Have you ever been told that the night before an important test you should sleep with the textbook under your pillow, so that in the morning you can have its contents memorised?
Turns out there is something to it. With a few minor modifications:
First, you need to make sure to actually READ the textbook before you go to bed.
Second, you don’t necessarily have to keep it under your pillow at night.
But the sleep part of this recommendation can stay. Sleep indeed does amazing things to our memory.
Sleep helps you learn
Several behavioral studies have shown that people who get enough sleep (for adults, that’s 8-9 hours a day), are able to focus and internalize new information better during the day.
There are in fact several different types of memories that our brains need to process every day. Fact-based memories are those that involve facts we need to know (like, who is the current prime minister? Or, what’s the capital of Bahrain?). Procedural memories are things we need to remember how to do (for example, how to ride a bike) and emotional memories are memories involving particular emotions like fear or excitement.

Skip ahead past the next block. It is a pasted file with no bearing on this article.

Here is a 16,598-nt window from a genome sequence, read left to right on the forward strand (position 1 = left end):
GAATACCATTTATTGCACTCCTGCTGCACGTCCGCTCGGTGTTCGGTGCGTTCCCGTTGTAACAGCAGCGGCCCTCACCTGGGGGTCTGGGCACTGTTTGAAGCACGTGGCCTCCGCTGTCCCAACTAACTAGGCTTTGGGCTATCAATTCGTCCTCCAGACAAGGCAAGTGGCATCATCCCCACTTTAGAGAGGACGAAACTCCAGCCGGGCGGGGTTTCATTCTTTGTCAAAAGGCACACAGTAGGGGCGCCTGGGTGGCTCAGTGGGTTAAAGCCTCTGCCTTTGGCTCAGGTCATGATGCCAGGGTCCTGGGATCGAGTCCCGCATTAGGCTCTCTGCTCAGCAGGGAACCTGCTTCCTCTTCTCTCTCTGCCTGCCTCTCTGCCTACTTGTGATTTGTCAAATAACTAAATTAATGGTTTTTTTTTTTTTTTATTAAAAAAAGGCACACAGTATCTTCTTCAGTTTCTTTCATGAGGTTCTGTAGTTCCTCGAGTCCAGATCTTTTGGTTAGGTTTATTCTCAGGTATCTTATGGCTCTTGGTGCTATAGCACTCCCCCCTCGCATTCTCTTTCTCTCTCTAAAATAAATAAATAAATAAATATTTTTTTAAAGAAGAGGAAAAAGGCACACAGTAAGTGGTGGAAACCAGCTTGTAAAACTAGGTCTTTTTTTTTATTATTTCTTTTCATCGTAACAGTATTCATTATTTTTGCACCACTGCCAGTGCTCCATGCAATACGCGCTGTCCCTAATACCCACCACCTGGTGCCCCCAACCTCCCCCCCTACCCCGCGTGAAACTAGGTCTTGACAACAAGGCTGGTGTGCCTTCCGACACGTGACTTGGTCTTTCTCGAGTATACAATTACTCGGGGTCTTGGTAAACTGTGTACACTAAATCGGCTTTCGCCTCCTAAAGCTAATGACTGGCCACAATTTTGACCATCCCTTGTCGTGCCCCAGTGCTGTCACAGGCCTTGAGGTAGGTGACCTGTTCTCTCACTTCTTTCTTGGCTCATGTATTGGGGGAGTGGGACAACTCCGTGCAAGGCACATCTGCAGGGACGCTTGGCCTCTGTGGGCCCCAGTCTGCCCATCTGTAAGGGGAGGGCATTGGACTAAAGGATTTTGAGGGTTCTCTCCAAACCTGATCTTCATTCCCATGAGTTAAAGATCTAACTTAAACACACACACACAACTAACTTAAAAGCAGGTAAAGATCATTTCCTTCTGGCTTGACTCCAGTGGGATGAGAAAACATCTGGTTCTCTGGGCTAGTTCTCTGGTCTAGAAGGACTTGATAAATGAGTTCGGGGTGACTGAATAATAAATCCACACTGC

Three things typically need to happen to our memories: acquisition, consolidation and recall. Acquisition is when you acquire new information, or have a new experience. Recall relates to your ability to access that memory when you need it. Consolidation happens between the other two processes and is when your memories are appropriately stored, tagged and filed in your brain.
What does sleep have to do with it? Very simply, if you’re not sleep deprived, you’ll be able to focus and learn new information more effectively (acquisition) and recall it when needed. Consolidation of memories also happens while you sleep (that’s your textbook under the pillow case right here).
How does that work?
Scientists are not yet clear on how exactly our sleep does what it does to our memory, but some studies show that REM sleep (rapid eye movement sleep – that is, when we dream) is particularly important for memory consolidation.
During REM sleep, your brain “replays” experiences that happened during the day. This replay happens in the hippocampus – a brain region important for memory, and is therefore essential to the consolidation process.
Your brain also does some “pruning” of memories, deciding which ones to keep in your “important” folder (for example, the location of your new favorite coffee shop) and which ones to delete (for instance, the tweet from a random friend of a friend about what they ate for breakfast).
Think of it as your personal virtual assistant organizing your messy inbox. He needs time to do his job properly and you better not get in the way.
So, by all means go ahead and put that textbook under your pillow if you are so inclined. But make sure you sleep on it for at least 8 hour for the content to fully “sink” into your brain.